Some remember Seattle’s International Children’s Park with a wooden bridge that sat on a stampede of gigantic rocks. Some remember the park with the slender slide. And for others, the dragon sculpture that still remains, from Seattle’s local artist, Gerry/Gerard Tsutakawa.

Over the last 30 years, the petite 0.2 acre landscape of the park has conveniently served the community as a green and open space. Due to safety measures, the bridge and the slide have been removed. Though the park does not have a colorful gym of monkey bars and swings, fond memories of childhood plays were made at an inter-generational level. Today, the park needs to connect with the youth as it did with the past. It needs to be the storyteller of memories once again.

Replacing the park undermines the early activists who fought for a park dedicated to the children of the neighborhood. But, to revitalize while keeping the park for its original purpose is key.

The talk of renovation has always been there. Many Seattle Chinatown International District social agencies, in partnership with the UW Landscape Architecture classes took part in analyzing and conceptualizing ideas of how to revitalize the park. It wasn’t until a group of residents, community organizations, and businesses tried to collaborate again to make the park improvements a reality. One resident, Liana Woo, who moved into the Asian condo’s across the street from the park, wanted to join the community’s efforts this time.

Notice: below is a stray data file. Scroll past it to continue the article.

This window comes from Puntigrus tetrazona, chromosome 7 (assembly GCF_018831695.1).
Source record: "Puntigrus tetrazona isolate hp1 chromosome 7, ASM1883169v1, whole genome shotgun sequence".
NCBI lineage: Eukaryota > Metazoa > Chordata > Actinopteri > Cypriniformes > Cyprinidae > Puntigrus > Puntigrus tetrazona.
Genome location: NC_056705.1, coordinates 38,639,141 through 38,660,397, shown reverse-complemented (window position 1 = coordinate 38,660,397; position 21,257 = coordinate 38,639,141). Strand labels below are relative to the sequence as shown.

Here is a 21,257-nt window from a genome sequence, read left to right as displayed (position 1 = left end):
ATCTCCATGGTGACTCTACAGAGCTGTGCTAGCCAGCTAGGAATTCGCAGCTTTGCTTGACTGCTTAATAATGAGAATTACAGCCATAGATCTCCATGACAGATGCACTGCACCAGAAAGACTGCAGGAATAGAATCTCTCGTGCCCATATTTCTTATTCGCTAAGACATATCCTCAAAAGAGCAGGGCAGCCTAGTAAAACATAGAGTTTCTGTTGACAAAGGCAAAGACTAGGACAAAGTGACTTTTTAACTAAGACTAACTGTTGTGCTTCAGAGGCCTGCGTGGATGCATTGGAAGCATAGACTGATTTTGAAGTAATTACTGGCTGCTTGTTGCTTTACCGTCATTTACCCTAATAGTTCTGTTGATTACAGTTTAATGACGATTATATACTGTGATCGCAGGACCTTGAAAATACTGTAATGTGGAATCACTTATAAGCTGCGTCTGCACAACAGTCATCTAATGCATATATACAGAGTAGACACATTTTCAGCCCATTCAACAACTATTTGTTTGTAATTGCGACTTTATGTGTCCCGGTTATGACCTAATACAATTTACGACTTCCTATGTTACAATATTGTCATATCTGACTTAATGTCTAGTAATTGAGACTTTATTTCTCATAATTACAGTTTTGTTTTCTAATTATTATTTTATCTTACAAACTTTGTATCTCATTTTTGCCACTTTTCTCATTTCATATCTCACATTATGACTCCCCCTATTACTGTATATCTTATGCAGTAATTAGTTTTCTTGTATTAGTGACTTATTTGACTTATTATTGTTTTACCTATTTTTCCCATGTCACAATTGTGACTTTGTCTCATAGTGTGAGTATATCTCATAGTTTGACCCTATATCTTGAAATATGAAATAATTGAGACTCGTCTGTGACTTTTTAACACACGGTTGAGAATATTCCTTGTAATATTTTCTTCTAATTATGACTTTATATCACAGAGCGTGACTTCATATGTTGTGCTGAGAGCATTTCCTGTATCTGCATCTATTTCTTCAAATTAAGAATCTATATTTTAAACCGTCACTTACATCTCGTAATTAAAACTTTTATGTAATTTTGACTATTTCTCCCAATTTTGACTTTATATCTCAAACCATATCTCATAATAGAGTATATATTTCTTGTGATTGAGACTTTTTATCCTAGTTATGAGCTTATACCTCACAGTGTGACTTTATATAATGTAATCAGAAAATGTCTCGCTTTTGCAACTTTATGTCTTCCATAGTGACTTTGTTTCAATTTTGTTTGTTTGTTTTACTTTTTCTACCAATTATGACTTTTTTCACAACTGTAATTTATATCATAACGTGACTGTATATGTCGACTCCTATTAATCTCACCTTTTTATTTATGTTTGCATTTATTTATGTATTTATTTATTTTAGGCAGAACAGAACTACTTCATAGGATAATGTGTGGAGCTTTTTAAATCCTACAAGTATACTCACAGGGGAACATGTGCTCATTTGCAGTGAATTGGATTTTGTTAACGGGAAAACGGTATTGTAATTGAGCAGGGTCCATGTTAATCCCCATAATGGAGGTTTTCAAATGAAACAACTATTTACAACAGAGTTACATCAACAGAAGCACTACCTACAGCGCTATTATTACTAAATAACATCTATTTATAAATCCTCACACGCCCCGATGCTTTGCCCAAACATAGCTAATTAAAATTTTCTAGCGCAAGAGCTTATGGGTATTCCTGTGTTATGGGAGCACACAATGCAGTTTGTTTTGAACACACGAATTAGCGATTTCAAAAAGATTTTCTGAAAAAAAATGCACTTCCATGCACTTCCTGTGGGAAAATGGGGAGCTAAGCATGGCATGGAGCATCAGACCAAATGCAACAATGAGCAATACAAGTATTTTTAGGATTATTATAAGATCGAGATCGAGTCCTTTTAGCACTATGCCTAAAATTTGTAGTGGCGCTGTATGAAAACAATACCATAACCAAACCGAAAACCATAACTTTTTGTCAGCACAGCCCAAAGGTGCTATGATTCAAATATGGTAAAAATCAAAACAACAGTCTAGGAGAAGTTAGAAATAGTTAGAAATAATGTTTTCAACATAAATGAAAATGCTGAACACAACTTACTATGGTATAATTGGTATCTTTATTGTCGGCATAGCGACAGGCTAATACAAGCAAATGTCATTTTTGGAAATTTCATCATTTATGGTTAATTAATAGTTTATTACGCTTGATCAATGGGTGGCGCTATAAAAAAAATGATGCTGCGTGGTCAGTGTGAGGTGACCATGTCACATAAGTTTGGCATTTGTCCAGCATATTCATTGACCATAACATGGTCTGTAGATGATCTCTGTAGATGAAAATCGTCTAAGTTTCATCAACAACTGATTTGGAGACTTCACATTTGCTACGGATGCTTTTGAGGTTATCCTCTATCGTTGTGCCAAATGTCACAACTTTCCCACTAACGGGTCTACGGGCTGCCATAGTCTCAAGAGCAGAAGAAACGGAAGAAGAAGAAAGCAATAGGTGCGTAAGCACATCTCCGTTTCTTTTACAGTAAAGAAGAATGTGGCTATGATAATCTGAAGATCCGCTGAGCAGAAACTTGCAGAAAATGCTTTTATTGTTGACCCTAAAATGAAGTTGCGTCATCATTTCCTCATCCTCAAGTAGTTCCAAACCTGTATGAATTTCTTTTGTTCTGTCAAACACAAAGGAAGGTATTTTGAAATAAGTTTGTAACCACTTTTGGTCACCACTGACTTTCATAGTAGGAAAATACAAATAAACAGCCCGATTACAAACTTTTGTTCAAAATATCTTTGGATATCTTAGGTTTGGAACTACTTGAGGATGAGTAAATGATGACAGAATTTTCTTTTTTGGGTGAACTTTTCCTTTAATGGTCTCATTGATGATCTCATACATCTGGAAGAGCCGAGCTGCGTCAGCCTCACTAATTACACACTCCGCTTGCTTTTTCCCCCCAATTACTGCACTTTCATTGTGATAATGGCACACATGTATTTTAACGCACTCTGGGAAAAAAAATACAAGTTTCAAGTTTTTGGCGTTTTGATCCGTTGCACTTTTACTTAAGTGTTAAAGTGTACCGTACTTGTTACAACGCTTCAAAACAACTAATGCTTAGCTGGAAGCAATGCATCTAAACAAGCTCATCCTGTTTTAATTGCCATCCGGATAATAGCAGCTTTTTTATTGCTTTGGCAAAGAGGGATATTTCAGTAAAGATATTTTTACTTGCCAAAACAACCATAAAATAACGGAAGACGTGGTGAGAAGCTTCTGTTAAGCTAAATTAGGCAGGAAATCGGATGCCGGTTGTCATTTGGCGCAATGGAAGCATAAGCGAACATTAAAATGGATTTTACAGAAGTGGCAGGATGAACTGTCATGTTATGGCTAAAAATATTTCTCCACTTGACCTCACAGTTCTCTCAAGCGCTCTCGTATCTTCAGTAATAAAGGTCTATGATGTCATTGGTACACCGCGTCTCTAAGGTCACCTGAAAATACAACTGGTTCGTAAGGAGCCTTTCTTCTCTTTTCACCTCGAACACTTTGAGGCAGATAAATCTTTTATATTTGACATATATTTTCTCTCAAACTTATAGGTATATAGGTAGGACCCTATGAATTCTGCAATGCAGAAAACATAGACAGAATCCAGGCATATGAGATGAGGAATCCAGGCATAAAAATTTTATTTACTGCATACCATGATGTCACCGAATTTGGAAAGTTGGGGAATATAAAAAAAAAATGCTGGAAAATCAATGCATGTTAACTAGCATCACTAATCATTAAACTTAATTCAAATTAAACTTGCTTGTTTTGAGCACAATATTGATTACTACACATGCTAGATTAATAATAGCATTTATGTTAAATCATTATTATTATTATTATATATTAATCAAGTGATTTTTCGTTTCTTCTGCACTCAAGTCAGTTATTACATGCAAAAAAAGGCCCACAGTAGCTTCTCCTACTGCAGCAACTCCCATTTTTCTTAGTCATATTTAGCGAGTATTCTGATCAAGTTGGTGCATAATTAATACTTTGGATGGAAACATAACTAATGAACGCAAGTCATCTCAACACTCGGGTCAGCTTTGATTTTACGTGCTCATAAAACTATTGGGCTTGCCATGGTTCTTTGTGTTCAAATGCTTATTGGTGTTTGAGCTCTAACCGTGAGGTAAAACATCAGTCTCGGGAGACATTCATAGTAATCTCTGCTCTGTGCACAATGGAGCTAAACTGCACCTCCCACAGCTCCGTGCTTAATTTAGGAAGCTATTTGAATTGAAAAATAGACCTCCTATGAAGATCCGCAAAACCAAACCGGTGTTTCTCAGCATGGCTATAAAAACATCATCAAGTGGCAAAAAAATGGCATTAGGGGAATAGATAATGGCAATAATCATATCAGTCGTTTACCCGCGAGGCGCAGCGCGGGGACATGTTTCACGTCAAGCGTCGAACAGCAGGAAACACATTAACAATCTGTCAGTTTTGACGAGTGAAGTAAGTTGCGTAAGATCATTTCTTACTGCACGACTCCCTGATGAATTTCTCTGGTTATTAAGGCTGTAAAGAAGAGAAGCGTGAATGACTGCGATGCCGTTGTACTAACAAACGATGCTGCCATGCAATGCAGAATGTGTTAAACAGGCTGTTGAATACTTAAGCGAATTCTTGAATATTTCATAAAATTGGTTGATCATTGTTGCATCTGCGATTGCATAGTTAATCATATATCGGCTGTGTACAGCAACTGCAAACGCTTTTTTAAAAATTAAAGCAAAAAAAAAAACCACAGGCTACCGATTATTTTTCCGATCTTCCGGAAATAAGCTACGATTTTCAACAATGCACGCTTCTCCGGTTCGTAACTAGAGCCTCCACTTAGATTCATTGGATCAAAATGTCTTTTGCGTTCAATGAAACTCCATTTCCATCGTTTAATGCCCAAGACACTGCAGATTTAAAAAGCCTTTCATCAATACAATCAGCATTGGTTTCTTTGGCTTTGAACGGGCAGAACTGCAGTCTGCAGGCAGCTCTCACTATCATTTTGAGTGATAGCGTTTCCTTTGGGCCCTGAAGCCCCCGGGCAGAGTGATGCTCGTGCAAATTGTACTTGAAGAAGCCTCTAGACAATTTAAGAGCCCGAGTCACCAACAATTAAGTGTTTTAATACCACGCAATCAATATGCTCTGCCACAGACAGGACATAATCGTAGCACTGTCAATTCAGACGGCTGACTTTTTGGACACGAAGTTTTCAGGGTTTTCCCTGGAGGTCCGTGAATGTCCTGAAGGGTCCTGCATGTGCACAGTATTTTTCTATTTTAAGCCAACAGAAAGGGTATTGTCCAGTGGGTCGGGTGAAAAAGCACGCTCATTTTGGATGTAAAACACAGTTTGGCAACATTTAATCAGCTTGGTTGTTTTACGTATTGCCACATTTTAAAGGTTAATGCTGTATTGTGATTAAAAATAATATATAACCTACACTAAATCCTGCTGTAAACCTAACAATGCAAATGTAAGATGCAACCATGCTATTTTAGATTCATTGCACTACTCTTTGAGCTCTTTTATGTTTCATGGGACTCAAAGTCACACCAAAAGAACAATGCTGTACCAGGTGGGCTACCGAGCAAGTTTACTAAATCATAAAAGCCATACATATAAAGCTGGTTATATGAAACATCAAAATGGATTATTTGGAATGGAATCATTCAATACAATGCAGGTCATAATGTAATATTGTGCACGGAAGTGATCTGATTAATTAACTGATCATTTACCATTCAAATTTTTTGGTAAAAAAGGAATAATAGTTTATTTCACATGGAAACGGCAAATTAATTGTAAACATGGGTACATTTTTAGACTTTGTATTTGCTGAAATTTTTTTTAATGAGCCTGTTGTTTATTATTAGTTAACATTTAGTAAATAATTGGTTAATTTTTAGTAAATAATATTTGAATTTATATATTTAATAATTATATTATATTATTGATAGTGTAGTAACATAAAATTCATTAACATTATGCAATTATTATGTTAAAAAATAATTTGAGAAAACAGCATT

“I remember as a child, I would go to the park on the weekends with my brother and I always had good memories,” said Woo. “When I moved into the condo four years ago, I wanted to get myself involved in the community when I saw that the park wasn’t well used like I remembered.”

Woo is a Seattle native and community volunteer. Utilizing her networks and passion, a grassroots movement emerged in 2007 that formed the Friends of the International Children’s Park—a community group of immense volunteers, residents and supporters from the Seattle Chinatown International District Preservation & Development Authority (SCIDpda), Wing Luke Asian Museum, the International District Chinatown Community Center, Denise Louie Education Center, Inter*Im, International District Housing Alliance, the University of Washington Landscape Architecture Program, Chong Wa Benevolent Association and many others.

Today, the SCIDpda and Woo serve as the co-chairs of the Friends of the International Children’s Park. However, the array of community efforts have been the backbone throughout the three years of design phases.

As a fiscal agent, the SCIDpda thanks the numerous supporters who steered the renovation process and the community members who voiced their opinions and concerns and gathered their ideas for their community park.

“Numerous grants have been applied to renovate the park before,” says Joyce Pisnanont, manager of IDEA space of SCIDpda. “Everyone all tried to do something but it was time to put our heads together.”

In 2008, the International Children’s Park was the recipient for the Parks and Green Space Levy. At a fortunate timing, the levy allocated $500,000 for park development. However, it just wasn’t enough.